The antifungal activities of the essential oils obtained from Cymbopogon martinii, Ocimum basilicum and Thymus vulgaris were evaluated against C. albicans strains and the results revealed that these treatments presented MIC ≥ 2000 μg/mL, indicating low to moderate antifungal activity[29],[30]. In fact, It has been demonstrated that natural products present different inhibitory profiles against C. albicans which can be attributed to numerous factors, including the chemical composition of different species or genus, climatic conditions and water availability in the soil, which affect the secondary metabolism of the plants[31].

In order to minimize the side effects of commercial antifungal drugs, several researchers have studied the effect of the combination of these drugs with natural products, which can present synergistic actions, thus reducing the MIC of both commercial antifungal agents and natural compound. This combination can have significant clinical relevance due to the decrease of the therapeutic dose, resulting in reduced side effects[32]. In this study, both DHm and caffeic acid in combination with fluconalzole increased antifungal actions against C. albicans and C. tropicalis, showing synergistic effect.

Accordingly, the modulatory activities of natural products in association with fluconazole were previously reported by several studies. Endo et al[33] demonstrated the synergic effect obtained by the combination between fluconazole and extracts or isolated compounds from Punica granatum against C. albicans. Several mechanisms might be associated with this synergic effect promoted by natural products, including: alteration of the membrane permeability, facilitating the penetration of antifungal drugs; interference with biological processes that are vital for the microorganism, such as the synthesis of ergosterol (an essential component of the fungal membrane)[34]; interference with the growth mechanism of microorganisms and alterations in the respiratory chain[35]. Thus, the current search for new compounds with antifungal activity is focused on discovering compounds that present antifungal properties both alone or in association with commercial drugs through a synergic action. This strategy is known as “herbal shotgun” or “synergistic multieffect targeting”[36],[37].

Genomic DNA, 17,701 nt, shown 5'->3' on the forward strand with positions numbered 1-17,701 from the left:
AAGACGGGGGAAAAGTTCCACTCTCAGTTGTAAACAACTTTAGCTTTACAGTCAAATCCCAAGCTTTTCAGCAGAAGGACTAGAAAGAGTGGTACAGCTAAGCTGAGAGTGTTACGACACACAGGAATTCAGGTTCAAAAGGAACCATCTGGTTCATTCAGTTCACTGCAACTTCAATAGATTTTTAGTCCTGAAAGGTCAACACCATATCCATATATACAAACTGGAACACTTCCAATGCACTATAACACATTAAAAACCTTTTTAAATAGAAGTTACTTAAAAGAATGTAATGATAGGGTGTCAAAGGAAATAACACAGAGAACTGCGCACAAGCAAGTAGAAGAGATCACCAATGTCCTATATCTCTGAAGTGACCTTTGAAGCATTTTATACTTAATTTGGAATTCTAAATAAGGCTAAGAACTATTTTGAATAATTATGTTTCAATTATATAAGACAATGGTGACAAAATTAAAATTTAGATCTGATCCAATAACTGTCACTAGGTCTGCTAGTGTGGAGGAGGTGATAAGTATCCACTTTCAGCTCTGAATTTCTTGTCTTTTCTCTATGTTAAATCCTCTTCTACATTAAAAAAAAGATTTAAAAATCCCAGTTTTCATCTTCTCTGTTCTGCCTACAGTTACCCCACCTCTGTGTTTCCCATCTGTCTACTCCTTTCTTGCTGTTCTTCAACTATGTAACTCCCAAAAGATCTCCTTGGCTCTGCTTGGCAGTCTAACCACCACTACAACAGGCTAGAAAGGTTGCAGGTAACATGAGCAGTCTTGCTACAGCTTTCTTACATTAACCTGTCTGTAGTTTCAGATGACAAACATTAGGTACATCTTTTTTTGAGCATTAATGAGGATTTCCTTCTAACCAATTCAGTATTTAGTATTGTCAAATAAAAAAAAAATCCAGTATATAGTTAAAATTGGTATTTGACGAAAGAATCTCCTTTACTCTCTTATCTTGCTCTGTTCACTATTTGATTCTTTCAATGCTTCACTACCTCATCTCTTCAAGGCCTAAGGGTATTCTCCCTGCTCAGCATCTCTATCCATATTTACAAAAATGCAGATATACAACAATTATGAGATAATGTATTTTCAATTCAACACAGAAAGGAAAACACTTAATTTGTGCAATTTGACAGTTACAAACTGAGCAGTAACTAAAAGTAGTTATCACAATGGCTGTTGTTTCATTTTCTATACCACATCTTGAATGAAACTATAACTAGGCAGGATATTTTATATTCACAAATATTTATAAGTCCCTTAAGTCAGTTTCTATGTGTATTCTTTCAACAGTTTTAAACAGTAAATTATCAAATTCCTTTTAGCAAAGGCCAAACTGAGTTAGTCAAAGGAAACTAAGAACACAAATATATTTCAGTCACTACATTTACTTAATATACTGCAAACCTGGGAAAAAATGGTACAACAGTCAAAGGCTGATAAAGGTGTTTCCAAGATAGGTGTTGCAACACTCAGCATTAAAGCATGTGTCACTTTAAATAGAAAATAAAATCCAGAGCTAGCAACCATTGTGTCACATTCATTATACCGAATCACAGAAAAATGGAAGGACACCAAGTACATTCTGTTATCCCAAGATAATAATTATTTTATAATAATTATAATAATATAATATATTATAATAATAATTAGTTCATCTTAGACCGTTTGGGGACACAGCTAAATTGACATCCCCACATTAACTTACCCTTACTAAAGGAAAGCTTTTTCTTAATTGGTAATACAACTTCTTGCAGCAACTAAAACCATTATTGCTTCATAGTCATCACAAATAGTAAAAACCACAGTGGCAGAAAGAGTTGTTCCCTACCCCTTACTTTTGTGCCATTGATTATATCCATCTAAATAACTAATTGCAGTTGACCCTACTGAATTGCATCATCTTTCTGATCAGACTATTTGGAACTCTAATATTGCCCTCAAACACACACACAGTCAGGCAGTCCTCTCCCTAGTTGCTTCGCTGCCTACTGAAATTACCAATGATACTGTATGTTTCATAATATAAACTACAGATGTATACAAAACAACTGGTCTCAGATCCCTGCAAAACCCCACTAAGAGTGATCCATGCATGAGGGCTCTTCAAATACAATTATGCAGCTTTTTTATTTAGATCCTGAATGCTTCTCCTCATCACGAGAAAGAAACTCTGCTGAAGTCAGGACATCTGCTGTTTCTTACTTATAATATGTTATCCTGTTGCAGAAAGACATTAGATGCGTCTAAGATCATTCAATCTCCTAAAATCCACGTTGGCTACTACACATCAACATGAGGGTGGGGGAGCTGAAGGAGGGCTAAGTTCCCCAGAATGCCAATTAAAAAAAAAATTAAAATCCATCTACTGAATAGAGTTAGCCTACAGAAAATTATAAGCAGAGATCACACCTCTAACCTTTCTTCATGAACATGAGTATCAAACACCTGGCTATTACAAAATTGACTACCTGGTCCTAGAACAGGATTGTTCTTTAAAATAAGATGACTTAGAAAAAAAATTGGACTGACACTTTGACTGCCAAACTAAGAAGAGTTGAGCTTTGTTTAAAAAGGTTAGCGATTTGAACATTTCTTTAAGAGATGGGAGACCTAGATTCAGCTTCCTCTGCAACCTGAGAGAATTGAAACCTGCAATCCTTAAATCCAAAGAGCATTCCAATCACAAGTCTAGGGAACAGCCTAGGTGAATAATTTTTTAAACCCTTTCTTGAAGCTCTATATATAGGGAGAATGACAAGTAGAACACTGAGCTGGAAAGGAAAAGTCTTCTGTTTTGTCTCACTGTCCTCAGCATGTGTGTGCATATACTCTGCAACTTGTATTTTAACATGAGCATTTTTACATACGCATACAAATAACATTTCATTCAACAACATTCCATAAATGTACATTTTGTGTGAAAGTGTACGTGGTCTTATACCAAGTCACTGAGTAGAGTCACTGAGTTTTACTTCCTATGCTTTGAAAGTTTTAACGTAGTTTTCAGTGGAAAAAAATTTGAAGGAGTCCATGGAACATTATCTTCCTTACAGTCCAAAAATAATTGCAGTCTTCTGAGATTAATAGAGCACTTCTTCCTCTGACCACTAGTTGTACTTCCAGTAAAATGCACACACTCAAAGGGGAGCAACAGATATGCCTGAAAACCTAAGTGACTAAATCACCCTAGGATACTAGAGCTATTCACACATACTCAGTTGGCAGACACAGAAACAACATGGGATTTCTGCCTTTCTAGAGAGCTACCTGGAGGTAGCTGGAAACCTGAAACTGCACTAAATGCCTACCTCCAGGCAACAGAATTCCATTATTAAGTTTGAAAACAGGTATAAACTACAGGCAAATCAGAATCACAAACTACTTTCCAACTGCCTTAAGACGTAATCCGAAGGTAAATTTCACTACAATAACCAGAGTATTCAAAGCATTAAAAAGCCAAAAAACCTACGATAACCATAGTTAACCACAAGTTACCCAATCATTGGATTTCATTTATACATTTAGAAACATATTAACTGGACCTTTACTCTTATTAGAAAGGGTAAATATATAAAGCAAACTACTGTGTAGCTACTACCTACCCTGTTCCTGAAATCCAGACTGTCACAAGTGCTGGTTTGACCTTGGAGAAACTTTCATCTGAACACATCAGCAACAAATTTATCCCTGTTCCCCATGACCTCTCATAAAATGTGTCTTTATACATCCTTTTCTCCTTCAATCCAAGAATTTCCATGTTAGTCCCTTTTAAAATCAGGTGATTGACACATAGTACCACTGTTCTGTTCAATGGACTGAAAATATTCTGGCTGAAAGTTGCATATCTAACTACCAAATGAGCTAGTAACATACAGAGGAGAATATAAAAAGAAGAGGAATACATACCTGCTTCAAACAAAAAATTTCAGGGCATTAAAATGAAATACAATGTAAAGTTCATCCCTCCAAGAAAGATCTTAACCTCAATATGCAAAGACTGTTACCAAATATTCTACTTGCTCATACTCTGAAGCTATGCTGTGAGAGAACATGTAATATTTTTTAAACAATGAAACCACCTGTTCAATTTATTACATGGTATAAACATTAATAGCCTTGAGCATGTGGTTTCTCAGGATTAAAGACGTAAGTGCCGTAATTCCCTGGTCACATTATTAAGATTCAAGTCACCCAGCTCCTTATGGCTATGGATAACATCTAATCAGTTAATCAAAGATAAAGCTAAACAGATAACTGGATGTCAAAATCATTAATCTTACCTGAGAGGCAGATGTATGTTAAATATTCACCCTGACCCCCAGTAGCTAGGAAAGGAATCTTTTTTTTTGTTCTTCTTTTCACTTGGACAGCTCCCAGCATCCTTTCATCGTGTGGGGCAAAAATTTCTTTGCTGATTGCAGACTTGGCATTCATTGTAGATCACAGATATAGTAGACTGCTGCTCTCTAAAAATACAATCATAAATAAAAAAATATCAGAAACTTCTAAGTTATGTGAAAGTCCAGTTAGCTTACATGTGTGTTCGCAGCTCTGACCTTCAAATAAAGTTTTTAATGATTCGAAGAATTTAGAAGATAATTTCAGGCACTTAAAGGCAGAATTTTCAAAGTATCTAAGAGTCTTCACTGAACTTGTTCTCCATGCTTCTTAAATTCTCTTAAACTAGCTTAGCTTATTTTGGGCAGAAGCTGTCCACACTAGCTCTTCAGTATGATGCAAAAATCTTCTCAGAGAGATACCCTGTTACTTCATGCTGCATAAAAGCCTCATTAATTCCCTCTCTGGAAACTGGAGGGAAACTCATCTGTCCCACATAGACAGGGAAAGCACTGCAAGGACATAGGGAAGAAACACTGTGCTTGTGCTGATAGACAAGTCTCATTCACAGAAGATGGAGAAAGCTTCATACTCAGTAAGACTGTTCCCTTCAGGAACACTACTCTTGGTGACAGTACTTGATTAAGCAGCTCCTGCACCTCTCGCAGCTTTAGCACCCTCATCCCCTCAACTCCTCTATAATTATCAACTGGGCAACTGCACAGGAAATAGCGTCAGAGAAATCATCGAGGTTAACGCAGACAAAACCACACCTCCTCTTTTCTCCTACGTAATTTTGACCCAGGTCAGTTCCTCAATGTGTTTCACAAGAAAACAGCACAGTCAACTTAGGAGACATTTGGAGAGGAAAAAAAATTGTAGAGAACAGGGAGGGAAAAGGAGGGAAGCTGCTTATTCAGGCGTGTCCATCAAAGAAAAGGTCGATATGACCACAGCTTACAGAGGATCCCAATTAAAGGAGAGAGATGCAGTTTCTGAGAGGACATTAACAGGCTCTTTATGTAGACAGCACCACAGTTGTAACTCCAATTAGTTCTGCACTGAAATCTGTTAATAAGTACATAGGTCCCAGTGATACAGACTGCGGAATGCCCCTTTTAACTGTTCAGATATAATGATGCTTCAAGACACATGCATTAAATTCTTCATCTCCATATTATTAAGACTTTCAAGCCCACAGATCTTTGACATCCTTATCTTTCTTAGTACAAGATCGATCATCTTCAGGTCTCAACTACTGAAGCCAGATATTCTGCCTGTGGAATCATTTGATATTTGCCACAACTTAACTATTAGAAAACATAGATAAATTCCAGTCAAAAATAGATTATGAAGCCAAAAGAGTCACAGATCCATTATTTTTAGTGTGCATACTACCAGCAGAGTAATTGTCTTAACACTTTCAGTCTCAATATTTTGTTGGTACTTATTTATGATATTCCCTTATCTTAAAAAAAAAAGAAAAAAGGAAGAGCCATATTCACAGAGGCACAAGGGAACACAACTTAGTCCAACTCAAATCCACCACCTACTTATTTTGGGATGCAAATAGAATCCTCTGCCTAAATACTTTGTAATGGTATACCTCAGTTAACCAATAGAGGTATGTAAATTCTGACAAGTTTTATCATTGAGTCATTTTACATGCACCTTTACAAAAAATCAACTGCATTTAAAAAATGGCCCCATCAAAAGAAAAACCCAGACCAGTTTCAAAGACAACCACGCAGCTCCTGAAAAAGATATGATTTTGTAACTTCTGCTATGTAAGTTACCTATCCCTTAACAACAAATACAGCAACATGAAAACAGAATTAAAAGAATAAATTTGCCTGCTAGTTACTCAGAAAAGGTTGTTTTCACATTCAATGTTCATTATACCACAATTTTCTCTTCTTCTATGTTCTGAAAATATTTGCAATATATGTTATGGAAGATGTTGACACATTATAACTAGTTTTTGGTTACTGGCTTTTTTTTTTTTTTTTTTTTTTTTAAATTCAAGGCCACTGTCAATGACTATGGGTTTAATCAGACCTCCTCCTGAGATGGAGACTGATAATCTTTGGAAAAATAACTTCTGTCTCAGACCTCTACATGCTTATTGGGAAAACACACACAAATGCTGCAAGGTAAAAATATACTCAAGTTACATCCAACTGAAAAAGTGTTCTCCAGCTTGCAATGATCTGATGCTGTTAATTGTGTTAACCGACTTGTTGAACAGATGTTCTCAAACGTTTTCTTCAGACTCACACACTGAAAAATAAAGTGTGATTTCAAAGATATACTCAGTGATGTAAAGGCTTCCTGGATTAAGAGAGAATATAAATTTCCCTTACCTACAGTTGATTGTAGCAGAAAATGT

This fragility is defined by the contact of RBC with increasing concentrations of NaCl. The hemolysis is evaluated by reading the free hemoglobin content in a spectrophotometer (540 nm)[17]. The presence of hemolysis generated by the exposure of RBCs to tested substances can be related directly with their cytotoxicity and can be used in in vitro toxicological screenings[18]. According to the cytotoxic activity, we can observe osmolarity-related cellular lysis is associated with both extrinsic and intrinsic factors, such as: cell morphology and size, type of species and intrinsic characteristics of the membrane[38]. Therefore, alterations in the membrane of erythrocytes serve as a parameter of evaluation of its stability or composition and thus, might be useful in the diagnosis of several diseases and in the evaluation of cellular effects of drugs[39],[40].

The chemical profile of the decoction obtained from H. martiusii is characterized by the presence of phenolic compounds, including caffeic acid as major compound. DHm and caffeic acid singly did not present clinically significant antifungal activity. However, in combination with fluconazole, they presented significant synergistic effects against C. albicans and C. tropicalis strains. Moreover, the decoction and the caffeic acid did not cause significant hemolytic effects, indicating the low cytotoxicity of these products.

According to the results obtained, it is indicated that DHm modulates the activity of antifungal drugs with a low toxicity. This fact has a great importance, considering that the use of antifungal agents derived from plants can represent an interesting strategy for the treatment of different kinds of fungal infections, maily in immunodepressed patients, since infections caused by fungi are increasingly prevalent and difficult to treat. Due the fact that this plant is very useful as food and remedy for treating several illnesses by populations from the northeastern region of Brazil, this work demonstrates the phytomedical potential of the products obtained from this plant. However, further studies are necessary to identify different uses and new pharmaceutical formulations to be used by the population.

Conflict of interest statement

The authors declare no conflict of interest.

Acknowledgments

The authors wish to thank the brazilian research support institutions: CNPq, CAPES and FUNCAP.



 
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    Figures

  [Figure 1], [Figure 2], [Figure 3], [Figure 4], [Figure 5]
 
 
    Tables

  [Table 1], [Table 2]



 

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Abstract
1. Introduction